• A preferred means for attaching the catheter body 12 to the intermediate section 14 is illustrated in FIGS. 4A and 4B. The proximal end of the intermediate section 14 comprises an inner circumferential notch that receives the outer surface of the distal end of the stiffening tube 31 of the catheter body 12. The intermediate section 14 and catheter body 12 are attached by glue or the like, for example, polyurethane. If desired, a spacer (not shown) can be provided within the catheter body 12 between the distal end of the stiffening tube 31 and the proximal end of the intermediate section 14 to provide a transition in flexibility at the junction of the catheter body 12 and the intermediate section, which allows the junction to bend smoothly without folding or kinking. An example of such a spacer is described in more detail in U.S. Pat. No. 5,964,757, the disclosure of which is incorporated herein by reference.
  • With reference to FIG. 5, distal the intermediate section 14 is the distal section 17 which includes a multi-lumened tubing 50 on which are mounted distal tip electrode T and plurality of ring electrodes R1-RN, for example, ranging between about three to nine ring electrodes. In the disclosed embodiment, there are five ring electrodes. The tubing 50 can be made of any biocompatible plastic such as polyurethane or PEBAX. In the illustrated embodiment of FIGS. 6A, 6B and 6C, the tubing 50 has four lumens 51, 52, 58 and 59. The lead wire/thermocouple pair 40, 41 for the tip electrode passes through a first, on-axis lumen 51 which is generally in axial alignment with the first lumen 33 of the intermediate section 14. A second, off-axis lumen 52 generally in axial alignment with the second lumen 34 of the intermediate section receives a distal end of the first irrigation tubing 43. The lumen 52 is sized to form a fluid-tight seal with the distal end of the tubing 43 so that fluid flows distally directly into the lumen 52. As shown in FIG. 6C, a radial opening 55 is formed in the side wall of the tubing 50 underneath each ring electrode R so that fluid flows from the lumen 52 into the ring electrodes R1-RN as shown by arrows 57. A suitable irrigation ring electrode is illustrated in detail in FIG. 7.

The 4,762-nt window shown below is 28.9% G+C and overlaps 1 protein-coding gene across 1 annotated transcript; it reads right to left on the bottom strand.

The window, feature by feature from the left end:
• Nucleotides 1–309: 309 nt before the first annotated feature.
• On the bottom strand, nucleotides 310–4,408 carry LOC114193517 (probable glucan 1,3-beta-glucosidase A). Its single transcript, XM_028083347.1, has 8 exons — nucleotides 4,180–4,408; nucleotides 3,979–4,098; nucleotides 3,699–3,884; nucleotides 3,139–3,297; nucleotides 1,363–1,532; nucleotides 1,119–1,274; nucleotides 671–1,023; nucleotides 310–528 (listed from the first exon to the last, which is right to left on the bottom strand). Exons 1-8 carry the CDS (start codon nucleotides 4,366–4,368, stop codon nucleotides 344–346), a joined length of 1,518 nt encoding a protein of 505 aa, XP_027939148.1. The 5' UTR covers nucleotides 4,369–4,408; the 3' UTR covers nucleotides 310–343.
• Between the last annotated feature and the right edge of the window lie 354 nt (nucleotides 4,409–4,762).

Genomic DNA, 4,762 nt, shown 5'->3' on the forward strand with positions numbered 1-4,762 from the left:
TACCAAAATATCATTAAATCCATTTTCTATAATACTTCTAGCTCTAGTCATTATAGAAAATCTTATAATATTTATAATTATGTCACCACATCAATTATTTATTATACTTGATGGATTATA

• With reference to FIGS. 6A, 6B, the ring electrode R is adapted for ablation and irrigation. The ring electrode is generally cylindrical with a length greater than its diameter. The ring electrode has a side cross-section that can resemble a barrel with a side wall 60 that bulges radially between opposing end portions 66. Curved transitional regions 67 are provided between the side wall 60 and the end portions 66 to provide an atraumatic profile without corners or sharp edges.
  • With reference to FIG. 6C, a reservoir or annular gap G exists around the exterior of the tubing 50 of the distal section 17. The gap G provides improved fluid distribution from the second lumen 52 to the exterior of the ring electrode via apertures 62. The size of the opening 55 in the tubing 50 varies with the position along the length of the distal section 17. For optimum flow, the more distal an opening 55 is along the distal section 17, the greater the size or cross-section of the opening and/or the plurality of openings 55 under each ring electrode.
  • The apertures 62 are arranged the side wall 60 in a predetermined pattern including axially offset rows. These apertures face outwardly promoting flow in a radial direction (see arrows 63). Apertures are also provided in or near the curved transitional regions 67 to promote flow more in an axial direction (see arrows 64). Moreover, these apertures are particularly effective in minimizing charring and coagulation at or near the curved transitional regions 67 which are likely to be “hot spots” resulting from higher current densities due to transitions in the electrode profile. In that regard, the plurality and/or cross-section of the apertures 62 is greater at or near the curved transitional regions 67 than in the side wall 60 of the electrode so as to provide more cooling in the curved transitional regions. Other suitable ring electrodes are described in US Patent Application Publication No. US2010/0168548 A1, and U.S. patent application Ser. No. 13/174,742, filed Jun. 30, 2011, the entire content of both of which are hereby incorporated by reference.